When first tasked with the responsibility of writing a Yak for the third time–this time, not in the mountains, not in the farmlands, but in the bustling city of Patan–I found myself at a loss for words. This, I realize, can be attributed to the reality that, as our lifestyle here most resembles that of home, it naturally leads to the habit of doing more and reflecting less. For the first time in months, we’re surrounded by a population greater than 200 people within a 400 metre radius, and we’ve been granted the freedom to independently wander, shop, and explore. With plenty of ways to utilize our time, the once-unfamiliar feeling of choice paralysis has now returned.
Whereas the hurried motorcyclists speed in multi-directions, threatening to topple me over as I attempt to cross the road, I find myself in a similar state of mind: Shopping? Done. ISP? Done. Spending time with my homestay family? Done. But what about playing badminton with my sister, paying a visit to the living goddess Kumari, reading The Book of Joy, writing postcards to friends, drinking a cup of chiyaa at every tea shop in Patan, and a dozen other items on my to-do list that I have yet to check off?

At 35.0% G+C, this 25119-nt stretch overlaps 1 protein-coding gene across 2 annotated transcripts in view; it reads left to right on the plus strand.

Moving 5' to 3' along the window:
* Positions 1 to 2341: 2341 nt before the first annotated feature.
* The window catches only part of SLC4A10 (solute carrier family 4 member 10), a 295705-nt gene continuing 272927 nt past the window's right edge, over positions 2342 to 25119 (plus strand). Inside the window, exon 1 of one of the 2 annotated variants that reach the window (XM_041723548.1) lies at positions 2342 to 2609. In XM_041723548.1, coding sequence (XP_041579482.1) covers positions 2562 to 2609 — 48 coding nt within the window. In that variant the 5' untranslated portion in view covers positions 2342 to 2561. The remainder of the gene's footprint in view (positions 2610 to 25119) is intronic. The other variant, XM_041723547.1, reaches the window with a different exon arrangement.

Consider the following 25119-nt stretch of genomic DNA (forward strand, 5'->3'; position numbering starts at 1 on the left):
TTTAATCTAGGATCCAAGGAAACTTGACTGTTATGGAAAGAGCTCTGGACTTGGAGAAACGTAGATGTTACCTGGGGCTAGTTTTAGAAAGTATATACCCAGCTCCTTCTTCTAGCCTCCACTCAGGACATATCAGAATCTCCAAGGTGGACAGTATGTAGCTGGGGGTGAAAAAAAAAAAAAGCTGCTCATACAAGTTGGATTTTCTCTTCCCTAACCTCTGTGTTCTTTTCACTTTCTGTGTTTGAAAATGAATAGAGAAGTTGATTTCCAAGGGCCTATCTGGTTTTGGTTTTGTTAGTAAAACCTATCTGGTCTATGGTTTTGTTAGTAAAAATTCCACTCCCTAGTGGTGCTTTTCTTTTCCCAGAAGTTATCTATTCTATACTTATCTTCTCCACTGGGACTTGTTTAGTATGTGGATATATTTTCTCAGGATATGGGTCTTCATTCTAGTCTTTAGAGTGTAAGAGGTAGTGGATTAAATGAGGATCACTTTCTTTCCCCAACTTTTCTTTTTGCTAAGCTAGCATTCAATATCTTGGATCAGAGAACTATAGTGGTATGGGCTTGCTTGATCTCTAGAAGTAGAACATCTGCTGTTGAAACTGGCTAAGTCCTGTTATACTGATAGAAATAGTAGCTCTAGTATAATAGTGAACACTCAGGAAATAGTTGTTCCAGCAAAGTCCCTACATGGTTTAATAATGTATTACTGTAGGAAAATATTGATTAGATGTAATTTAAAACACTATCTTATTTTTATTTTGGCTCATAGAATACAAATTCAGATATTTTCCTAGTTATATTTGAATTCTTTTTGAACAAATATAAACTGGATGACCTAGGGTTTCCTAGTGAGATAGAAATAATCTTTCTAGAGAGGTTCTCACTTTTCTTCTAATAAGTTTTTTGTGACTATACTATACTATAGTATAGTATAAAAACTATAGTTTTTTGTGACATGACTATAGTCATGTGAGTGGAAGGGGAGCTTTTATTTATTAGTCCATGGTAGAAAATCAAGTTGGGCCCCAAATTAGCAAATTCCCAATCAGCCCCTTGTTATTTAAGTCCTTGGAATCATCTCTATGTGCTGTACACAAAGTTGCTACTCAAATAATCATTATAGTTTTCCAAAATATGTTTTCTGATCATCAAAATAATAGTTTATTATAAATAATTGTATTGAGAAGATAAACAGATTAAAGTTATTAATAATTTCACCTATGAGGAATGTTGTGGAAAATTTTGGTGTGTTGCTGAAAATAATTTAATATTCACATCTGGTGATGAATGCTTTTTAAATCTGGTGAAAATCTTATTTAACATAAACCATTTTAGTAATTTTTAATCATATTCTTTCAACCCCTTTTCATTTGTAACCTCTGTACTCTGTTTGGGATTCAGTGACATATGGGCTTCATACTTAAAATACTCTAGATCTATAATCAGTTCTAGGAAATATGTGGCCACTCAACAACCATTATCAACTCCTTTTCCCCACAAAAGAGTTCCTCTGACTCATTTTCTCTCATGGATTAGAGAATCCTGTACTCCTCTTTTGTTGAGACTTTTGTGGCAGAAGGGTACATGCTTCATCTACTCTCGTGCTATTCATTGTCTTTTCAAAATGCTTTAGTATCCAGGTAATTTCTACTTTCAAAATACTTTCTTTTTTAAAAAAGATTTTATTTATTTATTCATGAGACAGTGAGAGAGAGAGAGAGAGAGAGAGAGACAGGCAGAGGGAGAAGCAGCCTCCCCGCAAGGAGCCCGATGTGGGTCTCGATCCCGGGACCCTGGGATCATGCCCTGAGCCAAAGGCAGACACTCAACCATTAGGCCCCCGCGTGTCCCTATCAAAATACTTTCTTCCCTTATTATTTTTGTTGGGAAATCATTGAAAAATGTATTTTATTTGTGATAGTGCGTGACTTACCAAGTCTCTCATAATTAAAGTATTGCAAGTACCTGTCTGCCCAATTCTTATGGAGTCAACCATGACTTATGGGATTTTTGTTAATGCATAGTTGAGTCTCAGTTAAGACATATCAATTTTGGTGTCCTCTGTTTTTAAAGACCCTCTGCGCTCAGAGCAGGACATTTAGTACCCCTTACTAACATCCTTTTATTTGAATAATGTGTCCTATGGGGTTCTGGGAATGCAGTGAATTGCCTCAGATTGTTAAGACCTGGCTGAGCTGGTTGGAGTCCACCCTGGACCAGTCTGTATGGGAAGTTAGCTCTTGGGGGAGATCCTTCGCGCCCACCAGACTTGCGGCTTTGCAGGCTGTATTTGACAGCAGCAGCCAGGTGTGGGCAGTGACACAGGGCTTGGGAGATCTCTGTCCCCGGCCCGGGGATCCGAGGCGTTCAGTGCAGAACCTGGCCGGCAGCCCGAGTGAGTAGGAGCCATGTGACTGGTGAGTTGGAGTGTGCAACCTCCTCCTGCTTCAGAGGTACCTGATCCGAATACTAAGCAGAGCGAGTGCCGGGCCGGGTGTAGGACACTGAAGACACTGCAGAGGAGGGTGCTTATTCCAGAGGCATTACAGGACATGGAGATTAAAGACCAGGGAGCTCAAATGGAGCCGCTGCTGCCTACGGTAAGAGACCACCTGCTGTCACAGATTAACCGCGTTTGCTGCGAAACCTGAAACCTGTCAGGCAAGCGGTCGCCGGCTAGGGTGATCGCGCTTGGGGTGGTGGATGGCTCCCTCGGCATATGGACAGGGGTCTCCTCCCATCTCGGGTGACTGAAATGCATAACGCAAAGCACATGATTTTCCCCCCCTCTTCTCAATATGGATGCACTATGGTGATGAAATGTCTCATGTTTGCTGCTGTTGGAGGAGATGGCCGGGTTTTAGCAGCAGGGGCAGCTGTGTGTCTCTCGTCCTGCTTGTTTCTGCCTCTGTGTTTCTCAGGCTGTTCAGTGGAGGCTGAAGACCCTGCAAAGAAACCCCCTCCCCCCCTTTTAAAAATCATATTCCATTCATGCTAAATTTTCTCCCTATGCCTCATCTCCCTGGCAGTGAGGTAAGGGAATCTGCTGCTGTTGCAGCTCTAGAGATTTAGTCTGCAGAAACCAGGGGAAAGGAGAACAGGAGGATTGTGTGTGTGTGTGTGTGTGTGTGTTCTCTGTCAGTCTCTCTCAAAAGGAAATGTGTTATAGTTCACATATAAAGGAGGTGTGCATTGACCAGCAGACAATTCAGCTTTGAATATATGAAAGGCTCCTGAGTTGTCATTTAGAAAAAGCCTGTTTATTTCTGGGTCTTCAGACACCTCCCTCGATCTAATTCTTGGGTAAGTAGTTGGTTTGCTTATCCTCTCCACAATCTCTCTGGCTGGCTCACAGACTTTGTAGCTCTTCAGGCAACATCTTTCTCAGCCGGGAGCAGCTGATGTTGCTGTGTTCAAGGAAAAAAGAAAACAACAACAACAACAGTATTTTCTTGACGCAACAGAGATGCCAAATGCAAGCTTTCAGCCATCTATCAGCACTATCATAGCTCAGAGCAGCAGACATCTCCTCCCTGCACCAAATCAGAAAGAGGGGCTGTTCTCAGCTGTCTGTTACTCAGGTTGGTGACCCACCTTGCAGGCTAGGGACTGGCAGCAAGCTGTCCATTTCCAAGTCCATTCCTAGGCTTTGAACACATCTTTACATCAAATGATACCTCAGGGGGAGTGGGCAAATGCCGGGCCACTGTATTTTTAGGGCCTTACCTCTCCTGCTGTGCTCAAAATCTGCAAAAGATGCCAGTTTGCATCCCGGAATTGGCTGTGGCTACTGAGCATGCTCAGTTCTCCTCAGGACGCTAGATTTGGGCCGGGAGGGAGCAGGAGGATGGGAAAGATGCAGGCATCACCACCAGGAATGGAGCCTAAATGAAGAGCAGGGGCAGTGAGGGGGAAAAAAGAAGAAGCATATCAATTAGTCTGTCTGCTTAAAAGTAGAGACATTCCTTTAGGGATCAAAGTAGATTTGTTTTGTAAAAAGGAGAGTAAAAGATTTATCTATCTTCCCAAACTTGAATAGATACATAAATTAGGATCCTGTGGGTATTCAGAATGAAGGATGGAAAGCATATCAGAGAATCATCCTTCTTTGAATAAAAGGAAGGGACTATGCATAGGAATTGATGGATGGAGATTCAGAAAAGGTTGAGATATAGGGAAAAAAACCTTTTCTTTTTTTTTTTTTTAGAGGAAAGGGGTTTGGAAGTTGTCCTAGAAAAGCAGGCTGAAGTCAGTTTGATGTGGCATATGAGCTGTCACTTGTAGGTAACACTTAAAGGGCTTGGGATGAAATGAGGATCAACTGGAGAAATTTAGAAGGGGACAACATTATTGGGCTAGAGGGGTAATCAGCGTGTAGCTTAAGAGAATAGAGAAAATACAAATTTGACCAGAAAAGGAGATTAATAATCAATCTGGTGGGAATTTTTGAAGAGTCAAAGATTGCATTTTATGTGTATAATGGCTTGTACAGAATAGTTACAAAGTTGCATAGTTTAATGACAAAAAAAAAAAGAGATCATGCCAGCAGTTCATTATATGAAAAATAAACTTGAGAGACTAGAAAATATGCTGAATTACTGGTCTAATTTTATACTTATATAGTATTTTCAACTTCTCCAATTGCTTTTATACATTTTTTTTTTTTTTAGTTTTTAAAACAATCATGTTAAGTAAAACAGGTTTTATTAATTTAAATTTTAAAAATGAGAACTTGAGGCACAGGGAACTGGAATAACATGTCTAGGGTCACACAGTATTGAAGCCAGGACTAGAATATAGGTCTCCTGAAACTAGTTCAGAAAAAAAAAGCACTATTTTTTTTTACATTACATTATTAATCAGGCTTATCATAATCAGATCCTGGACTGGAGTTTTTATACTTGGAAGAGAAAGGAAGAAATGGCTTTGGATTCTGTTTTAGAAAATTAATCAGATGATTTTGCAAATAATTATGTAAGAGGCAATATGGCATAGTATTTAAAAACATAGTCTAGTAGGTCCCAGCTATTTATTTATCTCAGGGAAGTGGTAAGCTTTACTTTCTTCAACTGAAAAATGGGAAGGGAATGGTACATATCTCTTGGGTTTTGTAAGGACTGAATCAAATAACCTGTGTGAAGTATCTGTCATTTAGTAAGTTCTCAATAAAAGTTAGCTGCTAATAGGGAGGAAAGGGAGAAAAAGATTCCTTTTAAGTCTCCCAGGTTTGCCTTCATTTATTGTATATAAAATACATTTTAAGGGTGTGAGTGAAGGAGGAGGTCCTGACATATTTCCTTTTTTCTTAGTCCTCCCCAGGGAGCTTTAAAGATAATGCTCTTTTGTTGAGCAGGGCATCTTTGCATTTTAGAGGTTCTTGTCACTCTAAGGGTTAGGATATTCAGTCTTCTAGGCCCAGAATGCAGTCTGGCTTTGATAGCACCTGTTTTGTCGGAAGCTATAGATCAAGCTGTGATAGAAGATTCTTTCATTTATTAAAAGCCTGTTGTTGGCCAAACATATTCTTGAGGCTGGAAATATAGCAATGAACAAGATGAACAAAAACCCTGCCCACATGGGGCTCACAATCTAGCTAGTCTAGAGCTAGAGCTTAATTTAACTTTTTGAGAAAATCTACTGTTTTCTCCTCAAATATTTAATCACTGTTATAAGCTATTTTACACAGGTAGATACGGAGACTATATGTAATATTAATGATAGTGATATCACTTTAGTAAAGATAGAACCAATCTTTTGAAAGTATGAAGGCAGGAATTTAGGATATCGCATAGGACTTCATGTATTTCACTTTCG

As I observe myself slipping into past routines, I realize that Transference–in essence, the transferring of skills from our time here to our everyday lives–begins not at home, but right now. We may be in Nepal, using ‘burner phones’, living with homestay families, and almost entirely disconnected from the rest of the world. But being conveniently placed towards the end of the program, Patan serves as an almost ‘practice round’ for returning home. The enticing hand-crafted shops test our self-constraint and ability to think critically about living lightly, the abundance of people invites us to rethink community, and the hurried vehicles challenge us to remain calm, move slowly, and live with intention.